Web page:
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Mom's on a mission to change state law

WRITER: Sarah Prohaska
DATE: February 7, 2007

PORT ST. LUCIE — A local mom hopes her efforts to persuade state lawmakers to clarify what constitutes emotional child abuse will result in a bill for the state legislature to vote on this year - but she faces a looming deadline to find a sponsor in the state Senate.

Port St. Lucie resident Jodi Walsh has been on a mission for more than a year to raise awareness about what she says are deficiencies in state law about what defines mental injury and emotional abuse, as opposed to physical abuse. In the past months, she's racked up more than 9,000 minutes on her cellphone, driven back and forth to Tallahassee several times and formed a nonprofit organization called Childs Cry For Help.

She's garnered the support of state Rep. Gayle Harrell, R-Stuart, who is working on a draft bill and wants to file it this week. But Walsh said Tuesday the draft bill needs a sponsor in the state Senate by Friday to keep the issue alive this legislative session.

"We've had some problems securing a Senate sponsor, but I have a lot of hope," she said. "I'm not giving up."

Walsh began pushing the issue after her ex-boyfriend, Edward Munao, was convicted in 2005 of child abuse and solicitation to commit aggravated battery in connection to statements he made to their then-6-year-old son. While Munao never physically harmed the boy, prosecutors argued he mentally harmed him through manipulation and encouraging the boy to be aggressive toward Walsh. The manipulation culminated, they alleged, when Munao told the boy to get a knife and stab his mother. The boy didn't act on those instructions.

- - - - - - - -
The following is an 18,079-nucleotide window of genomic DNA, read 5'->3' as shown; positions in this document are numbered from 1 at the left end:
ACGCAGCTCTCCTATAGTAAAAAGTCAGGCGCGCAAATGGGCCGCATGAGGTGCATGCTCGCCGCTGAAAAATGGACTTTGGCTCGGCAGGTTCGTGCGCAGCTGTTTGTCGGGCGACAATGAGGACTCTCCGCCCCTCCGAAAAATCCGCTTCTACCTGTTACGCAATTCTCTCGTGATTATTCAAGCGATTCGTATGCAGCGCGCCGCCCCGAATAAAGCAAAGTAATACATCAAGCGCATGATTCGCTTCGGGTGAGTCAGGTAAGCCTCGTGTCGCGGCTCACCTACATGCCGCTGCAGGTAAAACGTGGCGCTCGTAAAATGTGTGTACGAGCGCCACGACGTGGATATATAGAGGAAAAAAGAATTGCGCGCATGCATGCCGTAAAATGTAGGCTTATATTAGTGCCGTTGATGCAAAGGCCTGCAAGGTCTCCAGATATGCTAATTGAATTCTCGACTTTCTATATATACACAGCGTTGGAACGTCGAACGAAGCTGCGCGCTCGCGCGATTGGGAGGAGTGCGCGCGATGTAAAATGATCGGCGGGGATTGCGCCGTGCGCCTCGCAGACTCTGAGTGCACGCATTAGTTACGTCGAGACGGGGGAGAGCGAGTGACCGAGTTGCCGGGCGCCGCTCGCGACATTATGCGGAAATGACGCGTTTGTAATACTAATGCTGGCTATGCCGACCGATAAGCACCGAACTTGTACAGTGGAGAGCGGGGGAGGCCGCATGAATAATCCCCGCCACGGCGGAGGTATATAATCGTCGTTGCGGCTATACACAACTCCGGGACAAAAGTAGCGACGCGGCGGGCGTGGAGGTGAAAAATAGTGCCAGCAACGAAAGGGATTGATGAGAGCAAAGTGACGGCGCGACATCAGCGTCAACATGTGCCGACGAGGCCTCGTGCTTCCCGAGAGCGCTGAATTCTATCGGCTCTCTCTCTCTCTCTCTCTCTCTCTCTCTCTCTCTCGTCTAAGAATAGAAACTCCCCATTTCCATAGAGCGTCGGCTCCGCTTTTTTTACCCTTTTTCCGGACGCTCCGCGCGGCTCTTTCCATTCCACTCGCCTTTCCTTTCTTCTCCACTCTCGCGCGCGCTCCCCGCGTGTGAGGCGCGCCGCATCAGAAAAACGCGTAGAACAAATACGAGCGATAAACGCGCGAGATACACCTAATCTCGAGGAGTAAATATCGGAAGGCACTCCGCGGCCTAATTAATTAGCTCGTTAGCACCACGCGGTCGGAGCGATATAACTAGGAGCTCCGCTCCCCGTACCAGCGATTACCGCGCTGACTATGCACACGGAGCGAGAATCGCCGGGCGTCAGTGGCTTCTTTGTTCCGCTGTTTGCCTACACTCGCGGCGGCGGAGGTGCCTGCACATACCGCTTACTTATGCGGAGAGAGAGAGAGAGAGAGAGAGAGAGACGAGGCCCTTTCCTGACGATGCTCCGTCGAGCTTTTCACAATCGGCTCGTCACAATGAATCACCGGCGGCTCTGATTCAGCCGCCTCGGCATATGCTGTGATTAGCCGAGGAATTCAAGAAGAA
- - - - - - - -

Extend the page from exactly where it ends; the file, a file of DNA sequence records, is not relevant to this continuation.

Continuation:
However, Munao's child abuse conviction was overturned by the 4th District Court of Appeal last year because the judges ruled state law prohibits a child abuse charge based only on statements made to a child. The state attorney general's office has attempted to appeal to the state Supreme Court, which has not ruled whether it will hear the appeal.

After Munao's conviction was overturned, Harrell and Walsh put together a task force of legal and social service officials to find language to better define mental injury and clarify the state law addressing emotional abuse. The draft language that Harrell has been working on proposes new definitions for "maliciousness" and "mental injury." It also adds a proposed clause to the law saying speech protected by the First Amendment does not violate the child abuse law.

Walsh acknowledges the issue raises controversial questions about parental rights and that her efforts have garnered national publicity - which she says were some of the reasons she was given by senators who have refused to sponsor the bill.

She plans to crank up her lobbying efforts during the next three days. "Although children do not vote, this issue needs to be a priority for the state," she said.


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